This latest ‘Aspire – Inspire’ episode was filmed and edited by Ryan Neddeau and produced by Mike Burgess at EPC Los Angeles, with additional filming by Jared Lucas. The video dives into Huston’s past as a child prodigy and future Olympics competitor. It also provides a rare glimpse into the upcoming biographical film project, ‘Nyjah’, directed by boundary-pushing skateboard filmmaker Ty Evans.
“You saw this amazing young kid that you knew was going to be phenomenal. And he turned into what we all knew he was going to be,” said filmmaker Ty Evans about Huston’s skateboarding journey.
Huston’s biography is unique in skateboarding – and all of sports. Raised under the strict influence of his father, Huston picked up skateboarding at a young age and soon evolved into a fierce competitor beyond his years. “Skateboarding played basically every role in my upbringing. I started skateboarding when I was five. I was progressing really fast and started winning little hometown contest when I was six,” said Huston in the episode, adding: “My love for it was just so strong right away.”
The rest is history. At age 11, Huston won the coveted Tampa Am competition that serves a gateway into professional skateboarding. After making his debut in the world’s largest action sports competition, X Games, in 2006, he earned his first gold medal in 2011 and has since claimed 19 X Games medals in total (13 gold, 4 silver, 2 bronze). During pandemic shutdown in 2020, Huston added to the legacy by winning the first-ever X Games Real Street Best Trick competition with a Caballerial noseblunt down San Francisco’s Clipper ledge.
The gold medal-winning trick represents Huston’s penchant for massive stunts. “Growing up watching skateboarding, I instantly gravitated towards the gnarly stuff. I really loved watching guys like Reynolds, Arto, Rowley, Jamie Thomas. Just big rail skating! I guess it makes sense that I grew up to be the skateboarder that I am nowadays,” said Huston on the ‘Aspire – Inspire’ episode.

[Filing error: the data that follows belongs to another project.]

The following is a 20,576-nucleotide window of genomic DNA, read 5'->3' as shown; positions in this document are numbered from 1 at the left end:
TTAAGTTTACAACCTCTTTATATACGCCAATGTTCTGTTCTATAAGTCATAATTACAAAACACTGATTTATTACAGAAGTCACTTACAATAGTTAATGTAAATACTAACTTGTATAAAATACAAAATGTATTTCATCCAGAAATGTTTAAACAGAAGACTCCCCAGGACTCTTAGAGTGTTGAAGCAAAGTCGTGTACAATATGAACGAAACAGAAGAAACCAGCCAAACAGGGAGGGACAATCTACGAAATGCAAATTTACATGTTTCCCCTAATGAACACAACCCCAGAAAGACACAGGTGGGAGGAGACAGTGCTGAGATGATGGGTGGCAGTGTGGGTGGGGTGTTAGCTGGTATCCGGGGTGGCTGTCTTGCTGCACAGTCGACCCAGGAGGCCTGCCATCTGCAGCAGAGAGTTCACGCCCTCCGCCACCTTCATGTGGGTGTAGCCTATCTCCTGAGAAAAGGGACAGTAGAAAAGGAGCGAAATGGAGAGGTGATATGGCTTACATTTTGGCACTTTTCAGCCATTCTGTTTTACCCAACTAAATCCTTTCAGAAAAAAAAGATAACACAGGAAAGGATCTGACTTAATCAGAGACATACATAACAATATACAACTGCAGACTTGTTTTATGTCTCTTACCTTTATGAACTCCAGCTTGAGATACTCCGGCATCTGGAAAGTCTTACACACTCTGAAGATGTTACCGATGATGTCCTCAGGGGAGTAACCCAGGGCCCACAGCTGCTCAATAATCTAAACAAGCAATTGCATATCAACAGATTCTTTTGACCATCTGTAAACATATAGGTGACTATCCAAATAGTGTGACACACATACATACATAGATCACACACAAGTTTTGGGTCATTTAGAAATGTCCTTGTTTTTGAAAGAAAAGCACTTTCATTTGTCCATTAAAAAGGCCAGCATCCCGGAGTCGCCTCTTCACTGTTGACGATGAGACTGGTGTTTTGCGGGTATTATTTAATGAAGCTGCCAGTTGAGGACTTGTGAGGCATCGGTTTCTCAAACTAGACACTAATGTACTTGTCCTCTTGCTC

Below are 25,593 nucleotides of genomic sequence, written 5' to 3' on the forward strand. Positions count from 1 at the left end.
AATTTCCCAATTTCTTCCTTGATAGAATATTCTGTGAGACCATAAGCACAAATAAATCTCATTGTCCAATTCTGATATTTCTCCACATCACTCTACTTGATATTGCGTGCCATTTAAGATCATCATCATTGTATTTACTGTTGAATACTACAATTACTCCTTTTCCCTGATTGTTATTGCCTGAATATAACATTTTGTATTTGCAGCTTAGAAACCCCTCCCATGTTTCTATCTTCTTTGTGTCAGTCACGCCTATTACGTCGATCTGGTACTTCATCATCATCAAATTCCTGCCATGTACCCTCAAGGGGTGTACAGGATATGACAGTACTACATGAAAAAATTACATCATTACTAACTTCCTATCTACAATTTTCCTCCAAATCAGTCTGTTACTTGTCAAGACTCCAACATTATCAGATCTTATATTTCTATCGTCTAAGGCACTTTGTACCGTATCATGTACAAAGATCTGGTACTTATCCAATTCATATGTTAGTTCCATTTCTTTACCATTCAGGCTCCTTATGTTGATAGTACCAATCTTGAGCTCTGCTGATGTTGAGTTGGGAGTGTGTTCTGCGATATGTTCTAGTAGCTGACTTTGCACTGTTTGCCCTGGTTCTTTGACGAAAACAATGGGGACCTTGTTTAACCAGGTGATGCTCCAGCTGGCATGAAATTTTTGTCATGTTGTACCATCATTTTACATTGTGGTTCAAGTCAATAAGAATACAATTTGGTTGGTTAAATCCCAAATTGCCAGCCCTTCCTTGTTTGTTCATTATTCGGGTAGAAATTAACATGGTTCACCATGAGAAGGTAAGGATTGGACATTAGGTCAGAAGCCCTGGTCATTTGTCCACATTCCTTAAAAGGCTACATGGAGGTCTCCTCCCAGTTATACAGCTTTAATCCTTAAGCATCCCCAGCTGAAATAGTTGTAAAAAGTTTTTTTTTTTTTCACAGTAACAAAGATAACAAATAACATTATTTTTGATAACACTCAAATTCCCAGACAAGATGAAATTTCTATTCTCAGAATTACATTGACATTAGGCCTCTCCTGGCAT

Huston’s ability to go big in the streets found its perfect match in the competitive arena upon 2010’s launch of the Street League Skateboarding (SLS) series. Contested on authentic street architecture like big handrails and massive stair sets, SLS replicated the urban skateboarding experience in arena-sized competitions with six-figure payouts. And no skateboarder understood – and dominated – the SLS format like Huston: With a total of 23 Street League wins under his belt, Huston has won millions of dollars in prize money and claimed the overall SLS World Championship title in 2010, 2012, 2014, 2017, 2018, and 2019.
What’s more, the authentic SLS judging format for street skating has since become the official rulebook for Olympic skateboarding. And to no surprise, Huston’s dominance carried over into Olympic qualifiers: On the strength of 269,900 points – and a more than 50,000-point lead on the next competitor – the reigning Street League Skateboarding Super Crown Champion is headed to Tokyo as the #1 ranked qualifier.
But speaking on his career priorities, Huston said: “I’m proud of myself for all the contests I’ve won. And not to take away from any of those, but video parts… That’s your legacy in skateboarding!” Over the years, Huston has continued to raise the bar in award-winning video segments filmed in the sreets such as ‘Rise & Shine’ (Element Skateboards, 2011), ‘Fade to Black’ (DC Shoes, 2014), and ‘Til Death’ (Nike, 2018). “What people remember you for is the video parts you put out. The way you push the limits in skateboarding. What you did on what spots,” said Huston about his prolific video output.
The release of 2018’s ‘Til Death’, at the time promoting the launch of Huston’s signature shoe on Nike, proved especially impactful. The eleven-minute video garnered more than 1 million views on YouTube within 48 hours, setting a new record for skateboard videos. The project also sparked the ongoing collaboration with filmmaker Ty Evans, known for evolving skateboard videography with the use of helicopters and ultra-high-definition cameras.
Speaking on the upcoming Nyjah Huston documentary, Evans said in the episode: “The film is definitely his backstory from the beginning to present day. And then his present-day journey to the Olympics. The film is set to release later in the year from Ghost Digital Cinema.”
It’s a special moment in time as skateboarding prepares for its history-making debut as an Olympics discipline with Huston as the highest-paid, most recognized representative. “It means a lot to me to have a chance to represent the USA in the Olympics. I feel like it’s something completely new to skating. It’s going to open up a lot of people's minds to skateboarding in a different way than they thought before,” said Huston in Monster Energy’s ‘Aspire – Inspire’.